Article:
There’s two main reasons one would need to reset the root password:
- you forgot that password
- you don’t know that password
There could be a lot of reasons to not knowing the password: you never knew the password and the old DBA has gone; someone changed for fun or malicious reasons; it’s 3am, the system is crashed and the dba is on vacation on another country, etc.
The fact is that one morning you need to to stuff in the database and get to this situation:
I’m assuming that you have superuser (i.e. su or sudo to root) access to the Operating System. My Operating System in this tutorial is Debian Linux.
Both methods require you to stop mysql service before. Do it with (don’t forget to su/sudo as necessary):
# service mysql stop
Create a file with the SQL command to set a new root password that we will use in the mysql start. You can use any text editor or just type:
# echo "ALTER USER 'root'@'localhost' IDENTIFIED BY 'NewPassword';" > passreset.sql
If you choose the text editor, create a file with just the bolded part. Of course, choose a real password, easy to remember and hard to discover.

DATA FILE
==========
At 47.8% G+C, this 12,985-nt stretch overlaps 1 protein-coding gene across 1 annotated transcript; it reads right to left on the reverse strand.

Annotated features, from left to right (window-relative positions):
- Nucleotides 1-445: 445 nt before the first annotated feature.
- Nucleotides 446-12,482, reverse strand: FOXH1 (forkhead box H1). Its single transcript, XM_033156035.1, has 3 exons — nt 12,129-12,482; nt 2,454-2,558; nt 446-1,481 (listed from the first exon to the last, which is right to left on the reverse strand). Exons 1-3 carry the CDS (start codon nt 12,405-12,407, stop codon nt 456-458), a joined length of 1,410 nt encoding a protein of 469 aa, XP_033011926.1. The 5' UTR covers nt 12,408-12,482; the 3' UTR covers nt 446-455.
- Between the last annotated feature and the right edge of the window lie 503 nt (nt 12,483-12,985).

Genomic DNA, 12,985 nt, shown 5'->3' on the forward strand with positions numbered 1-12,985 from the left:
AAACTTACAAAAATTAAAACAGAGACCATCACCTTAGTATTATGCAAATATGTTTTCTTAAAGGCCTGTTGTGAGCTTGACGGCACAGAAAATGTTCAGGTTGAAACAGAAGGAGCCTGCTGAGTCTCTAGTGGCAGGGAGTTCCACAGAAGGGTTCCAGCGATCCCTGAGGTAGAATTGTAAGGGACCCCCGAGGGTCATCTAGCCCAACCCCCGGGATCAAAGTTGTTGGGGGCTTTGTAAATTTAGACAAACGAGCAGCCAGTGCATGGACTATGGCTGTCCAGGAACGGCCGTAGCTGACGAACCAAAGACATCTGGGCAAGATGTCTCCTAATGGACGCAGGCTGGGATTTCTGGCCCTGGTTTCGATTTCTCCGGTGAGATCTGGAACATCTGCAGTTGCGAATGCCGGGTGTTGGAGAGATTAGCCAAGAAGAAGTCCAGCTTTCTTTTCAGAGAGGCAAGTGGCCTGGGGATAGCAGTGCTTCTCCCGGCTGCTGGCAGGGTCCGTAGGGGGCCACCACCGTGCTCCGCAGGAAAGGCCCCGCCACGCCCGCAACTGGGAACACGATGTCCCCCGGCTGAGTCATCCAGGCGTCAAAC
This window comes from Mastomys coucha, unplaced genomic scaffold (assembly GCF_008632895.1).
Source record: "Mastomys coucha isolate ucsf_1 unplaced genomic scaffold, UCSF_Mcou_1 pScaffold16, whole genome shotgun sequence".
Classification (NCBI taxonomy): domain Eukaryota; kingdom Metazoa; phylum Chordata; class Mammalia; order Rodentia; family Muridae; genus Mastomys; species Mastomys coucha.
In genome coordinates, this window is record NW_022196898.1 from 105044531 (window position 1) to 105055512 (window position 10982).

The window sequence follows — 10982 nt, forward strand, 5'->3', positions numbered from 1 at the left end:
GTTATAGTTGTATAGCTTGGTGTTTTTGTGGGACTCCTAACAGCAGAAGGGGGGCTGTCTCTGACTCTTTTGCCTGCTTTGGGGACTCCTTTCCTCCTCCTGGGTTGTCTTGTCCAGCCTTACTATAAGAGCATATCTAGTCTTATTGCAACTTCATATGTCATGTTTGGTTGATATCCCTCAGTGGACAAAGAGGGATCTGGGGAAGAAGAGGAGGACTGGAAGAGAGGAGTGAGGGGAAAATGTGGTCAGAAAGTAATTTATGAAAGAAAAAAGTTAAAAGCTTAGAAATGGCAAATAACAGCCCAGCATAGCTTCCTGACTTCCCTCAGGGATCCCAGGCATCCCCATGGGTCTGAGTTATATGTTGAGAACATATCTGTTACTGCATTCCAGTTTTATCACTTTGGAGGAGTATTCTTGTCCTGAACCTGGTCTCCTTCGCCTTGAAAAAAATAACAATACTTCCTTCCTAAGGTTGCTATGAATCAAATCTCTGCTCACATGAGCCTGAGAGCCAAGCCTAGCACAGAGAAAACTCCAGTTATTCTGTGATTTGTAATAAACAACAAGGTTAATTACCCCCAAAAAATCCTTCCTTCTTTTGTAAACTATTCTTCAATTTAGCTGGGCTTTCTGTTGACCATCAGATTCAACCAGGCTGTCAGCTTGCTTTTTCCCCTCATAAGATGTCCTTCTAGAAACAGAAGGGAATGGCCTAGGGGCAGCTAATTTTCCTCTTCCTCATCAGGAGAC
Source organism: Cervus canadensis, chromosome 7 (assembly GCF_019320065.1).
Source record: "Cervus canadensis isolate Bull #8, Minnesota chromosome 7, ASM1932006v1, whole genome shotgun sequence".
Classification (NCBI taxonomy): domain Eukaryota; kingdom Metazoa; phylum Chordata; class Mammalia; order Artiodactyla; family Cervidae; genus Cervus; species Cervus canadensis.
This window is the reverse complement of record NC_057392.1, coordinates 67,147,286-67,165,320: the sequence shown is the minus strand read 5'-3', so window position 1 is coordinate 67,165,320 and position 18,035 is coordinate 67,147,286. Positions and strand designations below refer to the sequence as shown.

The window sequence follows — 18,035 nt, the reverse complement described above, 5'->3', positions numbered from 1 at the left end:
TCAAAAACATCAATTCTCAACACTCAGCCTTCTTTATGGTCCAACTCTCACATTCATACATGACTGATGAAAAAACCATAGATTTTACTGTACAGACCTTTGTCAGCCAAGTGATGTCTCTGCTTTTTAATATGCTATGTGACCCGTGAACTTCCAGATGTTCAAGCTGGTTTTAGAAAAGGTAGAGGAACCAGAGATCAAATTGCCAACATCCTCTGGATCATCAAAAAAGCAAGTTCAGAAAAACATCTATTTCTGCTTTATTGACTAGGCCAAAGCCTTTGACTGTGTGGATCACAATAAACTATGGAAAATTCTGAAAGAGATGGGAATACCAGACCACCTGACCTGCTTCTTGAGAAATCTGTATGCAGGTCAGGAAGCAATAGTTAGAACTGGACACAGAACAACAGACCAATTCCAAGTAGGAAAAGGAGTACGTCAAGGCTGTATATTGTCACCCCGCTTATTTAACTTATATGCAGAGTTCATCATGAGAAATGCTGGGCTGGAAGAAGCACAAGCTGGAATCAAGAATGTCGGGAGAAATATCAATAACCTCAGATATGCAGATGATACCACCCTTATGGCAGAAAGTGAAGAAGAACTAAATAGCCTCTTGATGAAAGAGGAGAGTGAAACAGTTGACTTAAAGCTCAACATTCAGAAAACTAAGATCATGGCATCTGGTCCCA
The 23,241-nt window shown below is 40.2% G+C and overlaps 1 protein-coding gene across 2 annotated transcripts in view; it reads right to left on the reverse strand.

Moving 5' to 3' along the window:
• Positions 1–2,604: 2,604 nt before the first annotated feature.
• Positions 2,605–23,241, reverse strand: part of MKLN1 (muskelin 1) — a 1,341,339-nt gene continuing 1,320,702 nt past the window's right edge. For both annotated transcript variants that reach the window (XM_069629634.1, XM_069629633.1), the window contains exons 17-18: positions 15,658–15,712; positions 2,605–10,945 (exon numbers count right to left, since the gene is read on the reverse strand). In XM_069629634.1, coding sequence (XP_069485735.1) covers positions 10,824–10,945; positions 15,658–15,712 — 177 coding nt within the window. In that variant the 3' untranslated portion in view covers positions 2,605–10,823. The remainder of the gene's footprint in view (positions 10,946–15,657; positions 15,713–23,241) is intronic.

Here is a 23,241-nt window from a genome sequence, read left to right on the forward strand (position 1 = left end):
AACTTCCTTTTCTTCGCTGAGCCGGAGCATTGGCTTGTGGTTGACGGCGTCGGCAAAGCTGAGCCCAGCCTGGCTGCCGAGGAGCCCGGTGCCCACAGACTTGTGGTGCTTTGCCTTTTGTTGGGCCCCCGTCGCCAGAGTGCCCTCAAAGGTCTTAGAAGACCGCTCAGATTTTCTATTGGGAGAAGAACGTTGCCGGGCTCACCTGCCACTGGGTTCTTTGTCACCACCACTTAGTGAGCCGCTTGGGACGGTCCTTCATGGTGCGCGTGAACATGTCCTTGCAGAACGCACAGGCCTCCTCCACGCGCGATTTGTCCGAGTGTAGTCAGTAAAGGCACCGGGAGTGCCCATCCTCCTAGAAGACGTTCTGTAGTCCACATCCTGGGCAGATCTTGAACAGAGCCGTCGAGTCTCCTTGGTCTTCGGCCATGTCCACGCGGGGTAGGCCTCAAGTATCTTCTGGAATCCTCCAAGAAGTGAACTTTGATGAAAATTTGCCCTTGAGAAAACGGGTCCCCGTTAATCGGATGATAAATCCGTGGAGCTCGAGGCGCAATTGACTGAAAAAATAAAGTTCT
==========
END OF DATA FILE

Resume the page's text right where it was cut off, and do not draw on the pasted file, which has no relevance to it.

And start it manually with the user mysql ( -u mysql) and with the file we created before (–init-file:passreset.sql). The full command line would be:
# mysqld -u mysql --init-file=/var/lib/mysql/passreset.sql
Wait until the message: mysqld: ready for connections. Then open another console to test your new root password:
In the past I’ve seen this how to reset mysql root password several times in the internet. In the first try this morning didn’t work for me, but I found a workaround.
We will use this switch of mysqld command:
--skip-grant-tables Start without grant tables. This gives all users FULL ACCESS to all tables.
This left me full access to all tables. The procedure is to connect to mysql and run the ALTER USER command we’ve seen in the previous method, but I got an error about mysqld running with skip-grant-tables.
The workaround is to run mysqld with the switch skip-grant-tables and using the mysql user. The full command line is:
# mysqld -u mysql --skip-grant-tables
And, in another console, flush privileges before the update, then flush privileges again:
# mysql -u root MariaDB (none) > flush privileges; MariaDB (none) > ALTER USER 'root'@'localhost' IDENTIFIED BY 'NewPassword'; MariaDB (none) > flush privileges; MariaDB (none) > ^DBye
Now you can stop mysql and start it normally. In my case, ctrl-c didn’t work to stop it, I have to kill the manually started process before:
# killall mysqld # service mysql start
And this is it, with one of those methods you regain the control on your MySQL or MariaDB.